Forest Service decision to “keep it lit” resulted in catastrophic Utah Pole Creek fire

As flames consumed mountain ranges and smoke filled the air, an equally destructive wildfire of public opinion raged through the affected community as it became apparent that the U.S. Forest Service had the capability to extinguish the fire, but chose not to do so.

Ben Burr

Rangeland Strategies

Originally posted on Medium

Don’t Keep It Lit, Extinguish It!

If you drove through Utah this summer on one of the few days where visibility wasn’t obstructed by the thick cloud of wildfire smoke, it is likely you would have seen one of the US Forest Service’s many billboards encouraging those who visit our national forests to prevent forest fires. The billboard shows Smokey the Bear teaching his cubs how to properly manage a campfire. To the right of the precocious young bears is the slogan: “Don’t keep it lit, Extinguish it.”

Photo by Ben Burr

I actually first noticed one of these billboards after meeting with a rancher named Eldon Neves who was in the process of trying to locate dozens of his cows that hadn’t been accounted for in the Pole Creek Fire and Bald Mountain Fire that burned over 100,000 acres in the mountains south of Spanish Fork, Utah during most of the month of September.

This fire was catastrophic on many levels. Thousands of people were evacuated from their homes. Private property owners and ranchers were burned out. Beloved mountain retreats were burned to ash. Energy infrastructure was at risk. Air quality levels reached levels of critical danger to community health. Watersheds and soils were compromised.

As flames consumed mountain ranges and smoke filled the air, an equally destructive wildfire of public opinion raged through the affected community as it became apparent that the U.S. Forest Service had the capability to extinguish the fire, but chose not to do so. The following image was shared by many upset locals:

It is clear from the Forest Service’s directive that they chose to ignore Smokey the Bear’s advice. Those who were watching the weather knew that several days of wind were forecast shortly after these signs were stapled to interpretive kiosks throughout the forest.

While prescribed burns can be an effective tool for maintaining a healthy forest, making the management decision to let wildfire play the role of a controlled burn isn’t just risky, it is literally playing with fire.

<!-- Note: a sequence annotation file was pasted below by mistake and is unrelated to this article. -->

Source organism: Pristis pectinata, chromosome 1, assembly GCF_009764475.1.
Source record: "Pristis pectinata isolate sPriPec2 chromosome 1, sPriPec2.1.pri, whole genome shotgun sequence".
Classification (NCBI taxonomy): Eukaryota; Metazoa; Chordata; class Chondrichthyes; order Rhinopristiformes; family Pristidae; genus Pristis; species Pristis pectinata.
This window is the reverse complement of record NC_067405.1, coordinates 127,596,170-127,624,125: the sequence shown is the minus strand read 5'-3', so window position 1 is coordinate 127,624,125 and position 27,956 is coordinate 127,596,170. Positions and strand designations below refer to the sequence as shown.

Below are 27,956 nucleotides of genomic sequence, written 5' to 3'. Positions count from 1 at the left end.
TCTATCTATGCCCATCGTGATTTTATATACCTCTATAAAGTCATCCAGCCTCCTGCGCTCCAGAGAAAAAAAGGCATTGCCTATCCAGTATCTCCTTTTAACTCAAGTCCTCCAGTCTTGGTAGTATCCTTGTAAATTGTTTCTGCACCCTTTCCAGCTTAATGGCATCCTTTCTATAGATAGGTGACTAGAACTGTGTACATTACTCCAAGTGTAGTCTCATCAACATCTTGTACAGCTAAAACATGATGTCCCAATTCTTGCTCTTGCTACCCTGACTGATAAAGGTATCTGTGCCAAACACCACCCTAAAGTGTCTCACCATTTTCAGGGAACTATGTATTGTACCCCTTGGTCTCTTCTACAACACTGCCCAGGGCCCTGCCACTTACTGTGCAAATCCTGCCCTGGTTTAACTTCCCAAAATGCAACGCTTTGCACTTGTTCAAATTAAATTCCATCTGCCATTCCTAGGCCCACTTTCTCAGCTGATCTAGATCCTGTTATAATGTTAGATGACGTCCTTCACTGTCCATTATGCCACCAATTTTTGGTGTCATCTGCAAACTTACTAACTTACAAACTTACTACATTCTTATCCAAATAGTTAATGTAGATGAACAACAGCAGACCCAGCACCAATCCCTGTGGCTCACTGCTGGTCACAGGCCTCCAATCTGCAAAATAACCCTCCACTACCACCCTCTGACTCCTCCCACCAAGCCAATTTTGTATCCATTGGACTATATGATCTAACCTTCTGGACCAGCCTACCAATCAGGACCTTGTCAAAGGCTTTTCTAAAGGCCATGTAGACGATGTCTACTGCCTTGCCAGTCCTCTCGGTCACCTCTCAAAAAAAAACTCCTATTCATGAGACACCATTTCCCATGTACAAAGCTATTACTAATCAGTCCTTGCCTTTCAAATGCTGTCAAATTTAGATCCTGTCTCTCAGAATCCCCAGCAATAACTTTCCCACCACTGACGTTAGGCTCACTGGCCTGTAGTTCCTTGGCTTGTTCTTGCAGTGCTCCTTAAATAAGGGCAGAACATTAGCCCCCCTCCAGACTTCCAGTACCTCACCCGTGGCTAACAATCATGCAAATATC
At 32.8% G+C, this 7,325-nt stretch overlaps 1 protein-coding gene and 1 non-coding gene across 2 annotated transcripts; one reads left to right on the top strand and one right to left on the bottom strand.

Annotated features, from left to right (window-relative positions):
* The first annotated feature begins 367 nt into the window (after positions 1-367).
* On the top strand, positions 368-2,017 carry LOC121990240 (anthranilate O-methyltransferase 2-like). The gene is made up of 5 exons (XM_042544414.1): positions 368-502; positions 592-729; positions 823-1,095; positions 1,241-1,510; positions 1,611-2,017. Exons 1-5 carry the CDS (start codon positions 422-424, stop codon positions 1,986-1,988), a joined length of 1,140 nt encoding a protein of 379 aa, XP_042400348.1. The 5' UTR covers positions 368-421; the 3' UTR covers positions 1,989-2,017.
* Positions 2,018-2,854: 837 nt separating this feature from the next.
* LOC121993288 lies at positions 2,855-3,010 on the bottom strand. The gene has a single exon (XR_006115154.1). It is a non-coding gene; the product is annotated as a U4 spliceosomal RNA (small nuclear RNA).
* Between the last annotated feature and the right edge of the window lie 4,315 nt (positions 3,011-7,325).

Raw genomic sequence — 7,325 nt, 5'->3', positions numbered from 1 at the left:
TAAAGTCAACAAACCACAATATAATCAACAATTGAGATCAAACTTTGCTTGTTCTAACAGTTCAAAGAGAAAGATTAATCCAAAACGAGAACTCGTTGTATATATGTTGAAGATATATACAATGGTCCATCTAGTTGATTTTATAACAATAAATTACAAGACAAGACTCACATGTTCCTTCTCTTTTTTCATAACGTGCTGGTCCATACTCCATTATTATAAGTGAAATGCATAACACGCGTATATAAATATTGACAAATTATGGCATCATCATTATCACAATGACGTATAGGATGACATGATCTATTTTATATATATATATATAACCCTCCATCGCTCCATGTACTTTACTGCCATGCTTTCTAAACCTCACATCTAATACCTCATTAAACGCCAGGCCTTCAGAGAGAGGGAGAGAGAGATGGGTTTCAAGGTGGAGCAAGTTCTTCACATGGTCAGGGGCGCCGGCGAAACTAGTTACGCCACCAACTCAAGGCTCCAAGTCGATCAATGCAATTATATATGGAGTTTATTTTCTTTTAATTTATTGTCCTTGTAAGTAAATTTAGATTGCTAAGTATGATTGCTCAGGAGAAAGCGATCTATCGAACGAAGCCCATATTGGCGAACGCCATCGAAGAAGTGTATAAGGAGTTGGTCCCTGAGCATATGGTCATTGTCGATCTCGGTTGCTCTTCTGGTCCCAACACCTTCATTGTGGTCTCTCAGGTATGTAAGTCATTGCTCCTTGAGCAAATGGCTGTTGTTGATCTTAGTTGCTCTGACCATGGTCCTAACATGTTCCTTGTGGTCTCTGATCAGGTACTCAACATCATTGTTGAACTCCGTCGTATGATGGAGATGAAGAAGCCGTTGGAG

After the winds came and the fire burned out of control, the only thing going up in smoke faster than the forest itself was the reputation of the U.S. Forest Service. Those who attended the several public meetings sponsored by the Forest Service to salvage its reputation have said that the supervisor who made this decision said in public meetings afterward that hindsight is 20/20, and it was a mistake to let the fire go. Apparently, “Don’t Keep it Lit, Extinguish It,” is a good slogan for billboards and cartoon bears, but it is not sound advice for the decision makers who actually have the power and resources to extinguish wildfires. After all, they have wildlife habitat enhance. I wonder what the living, breathing analogs to Smokey the Bear think about their newly enhanced habitat (assuming they were lucky enough to survive the flames).

Chances are most of the wildlife in the area ended up like the cows of Eldon Neves. Although the Forest Service believes the “Keep it Lit, Confine and Contain It” strategy didn’t pose undue risk to people or property, people were hurt and property was destroyed. I hope everyone will take a minute to read about the devastation suffered by Eldon Neves and several of the ranchers who also graze cattle in the area that was burned. You can read his story here (Warning: includes graphic pictures of destroyed livestock):

He is also running a gofundme campaign to give him and his grazing association the resources they need to recover from these losses. The campaign is performing well, but it could and should be doing much better.

During the fire, the community that was affected by the fires came together, and the generous spirit that is common in Utah was manifest. The Lt. Governor shared this post during the height of the evacuations:

Spencer Cox Facebook post

As you drove through Payson and Spanish Fork during the fires, every sign and every marquis in town had messages thanking the fire fighters. During this time Eldon and his fellow ranchers were spending every waking minute trying to save their cows and get them off the mountain. It wasn’t until after the dust had settled and the smoke had cleared that he was able to put together the fundraiser to solicit help from the community that just weeks before had been so generous it was told by a top elected official to stop making donations because there had been too many donations.

Once a crisis has cleared, and the harrowing images of destroyed landscapes and displaced people are no longer clogging our feeds and screens, it’s easy to get back into the routine of the normal and forget those in need. Most of those affected by the Pole Creek Fire and Bald Mountain Fire were able to safely return to the lives and homes and livelihoods they left behind for a few days while facing the specter of losing it all. Hopefully the generosity that spread like a wildfire during the height of the crisis can be rekindled and continue to spread.

For Eldon’s sake and the others who saw their livelihoods burned to ash, now is the time to spread generosity like a wildfire and spread the word.

Don’t Extinguish It! Keep it Lit 🔥 !

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Photo courtesy of Ben Burr

Ben Burr is a former Senate staffer/software business owner/consultant/writer turned homesteader laying claim to a 3 acre spread in Southern Utah with his wife and 4 kids. Ben is the co-founder of Rangeland Strategies.

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